Friday, 28 March 2014

WWT20 Catch Up after 12 games

You could be forgiven if you have no idea what is happening at the Women's World T20 out in Bangladesh at the moment, given that there is absolutely no radio or television coverage, and the 180 seconds of game highlights are hidden away and actually not worth finding once you get there.

So here is a quick recap of the state of play after 12 games have been played in the last 6 days.

Group A - Australia, Ireland, New Zealand, Pakistan and South Africa
New Zealand beat Australia in the first game of the tournament by 7 runs, and have gone on to demolish Ireland and Pakistan. They have South Africa to play on Monday, but are all but through to the semis.
Australia picked themselves up after their loss to NZ and brushed aside South Africa and then crushed Ireland (Meg Lanning scoring 126 in the process). They have Pakistan to play tomorrow (Sat) and a win will ensure their place in the semis if South Africa lose to Ireland.
South Africa have been doing pretty well. They beat Pakistan comfortably (Dane van Niekerk getting 90*) in their first match and then gave a decent account of themselves against the Aussies. They need to beat Ireland tomorrow (Sat) to keep their hopes of qualifying alive (preferably by a large margin), and then have the small task of beating New Zealand on Monday to end up on 6 points with New Zealand and, probably Australia. Net Run Rate would then determine the 2 finalists if this happened with Australia and NZ quite some way ahead at the moment.
Pakistan and Ireland have been a bit battered, but they have their "final" against each other on Monday.
It looks like New Zealand will win the Group and Australia will be the runners-up.

Group B - Bangladesh, England, India, Sri Lanka, and the West Indies
West Indies beat England by 9 runs in the first game thanks to 4 wickets from Deandra Dottin and have not really looked back since. They cruised past Bangladesh bowling them out for 79, and then pulverised Sri Lanka. They have India to play on Monday and look like winning 4 from 4 and topping the group.
England took the WI defeat on the chin and came back to beat India comfortably and then smash Bangladesh. They play Sri Lanka on Sunday and a victory will mean that they are in the semis with West Indies.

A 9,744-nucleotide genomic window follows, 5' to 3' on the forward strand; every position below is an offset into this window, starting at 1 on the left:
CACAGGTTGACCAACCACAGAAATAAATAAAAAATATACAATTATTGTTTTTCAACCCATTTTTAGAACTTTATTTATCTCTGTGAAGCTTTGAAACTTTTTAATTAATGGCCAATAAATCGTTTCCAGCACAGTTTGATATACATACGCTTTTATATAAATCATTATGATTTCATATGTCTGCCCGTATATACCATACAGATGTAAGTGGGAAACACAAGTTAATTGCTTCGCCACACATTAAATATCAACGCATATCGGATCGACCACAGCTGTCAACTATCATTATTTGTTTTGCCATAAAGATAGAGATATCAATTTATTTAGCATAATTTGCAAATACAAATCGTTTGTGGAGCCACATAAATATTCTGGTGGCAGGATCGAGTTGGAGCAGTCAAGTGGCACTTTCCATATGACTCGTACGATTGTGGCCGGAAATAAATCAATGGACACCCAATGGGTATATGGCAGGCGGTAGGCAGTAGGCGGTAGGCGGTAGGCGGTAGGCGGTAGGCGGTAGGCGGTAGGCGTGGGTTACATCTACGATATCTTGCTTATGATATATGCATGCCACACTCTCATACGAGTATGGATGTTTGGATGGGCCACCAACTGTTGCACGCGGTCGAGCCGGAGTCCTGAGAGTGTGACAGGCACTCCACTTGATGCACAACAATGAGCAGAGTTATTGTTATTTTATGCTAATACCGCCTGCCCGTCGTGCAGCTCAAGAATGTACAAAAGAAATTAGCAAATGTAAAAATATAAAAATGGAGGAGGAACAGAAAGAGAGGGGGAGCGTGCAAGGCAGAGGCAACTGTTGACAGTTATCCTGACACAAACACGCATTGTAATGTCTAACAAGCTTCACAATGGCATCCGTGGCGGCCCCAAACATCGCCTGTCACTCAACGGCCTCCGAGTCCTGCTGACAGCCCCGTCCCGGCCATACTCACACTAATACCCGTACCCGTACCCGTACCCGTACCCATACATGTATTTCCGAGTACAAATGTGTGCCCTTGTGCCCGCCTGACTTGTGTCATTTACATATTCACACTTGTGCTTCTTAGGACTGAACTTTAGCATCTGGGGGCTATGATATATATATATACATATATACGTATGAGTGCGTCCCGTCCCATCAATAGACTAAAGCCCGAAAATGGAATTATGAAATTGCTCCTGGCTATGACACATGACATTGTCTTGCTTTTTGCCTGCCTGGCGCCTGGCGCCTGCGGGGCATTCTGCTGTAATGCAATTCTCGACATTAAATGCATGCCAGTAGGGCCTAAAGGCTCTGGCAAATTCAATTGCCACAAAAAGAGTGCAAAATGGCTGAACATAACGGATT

Sri Lanka looked OK when they beat India, but got bowled out by the West Indies for 84 today. If they lose to England on Sunday then they will have no chance of qualifying for the semis. Beat England and then go on to beat Bangladesh in their last game and they will be through.
India and Bangladesh are fighting it out for 4/5th in the group. Bangladesh can bowl but can't bat; India have already lost to Sri Lanka and England. Defeat to Bangladesh on Sunday might at least get the BCCI to acknowledge they exist.
It looks like West Indies (who have India to play) will finish top and England will finish second.

If so the semi-finals will be New Zealand v England and Australia v West Indies - pretty much the teams that you might have expected, but perhaps not in quite the order you would have expected.

Onwards and upwards.............



  1. Can't help but think some of the other teams are in different league to England when it comes to batting. Count the 6s and look at the totals and I can't help but feel we don't have enough T20-esque batting in our squad (which makes leaving the likes of Wyatt and Winfield back in England even more confusing). Still, hope springs eternal and maybe our bowling (which is looking good) might keep us in with a shout. Let's hope we can avoid another Sri Lanka disaster tomorrow - in what is in effect a quarter final

  2. Yes that's right. Dibble and Grundy, the new spinners, were 10 and 11 in the first game, which left us with a long tail. We're used to seeing Colvin, Marsh and Wyatt bowl spin for us, and all could bat higher up the team. Brindle's departure has also weakened the batting. We now have the rather odd sight of Elwiss playing as a batter - listed at 8 on the card, hasn't bowled yet and given her World Cup experiences in Asian conditions last year
    , her bowling wouldn't serve us well either. So lack of runs will let England down again at some stage in the tournament, as it did in the first game, and I can't see us winning the tournament.

  3. Regarding the regular comments about the lack of coverage, yes it's disappointing. But perhaps the women's cricket departments of the ECB and the other national boards need to think about whether a standalone women's tournament is now the way to go. After all, when it's the standalone Women's World Cup, there is TV coverage of selected matches all the way through. The men's tournament is a big competition, with 2 matches every day, and once these have been taken care of, there are very few media resources left. When the first World T20 was played, the women's game probably got as good a deal as it could have hoped for (semi finals & final on TV). After all, at that time the group stages consisted of a series of very one sided matches, after which India, England, New Zealand and Australia completed their inevitable passage to the semis. Given the standard of some of the matches, it was perhaps best for the women's game if they were hidden away, but now West Indies have overtaken India, and Sri Lanka and South Africa can do it on their day. The previous big 4 has been replaced by a big 7, although admittedly Ireland, Pakistan and especially Bangladesh are still a way behind.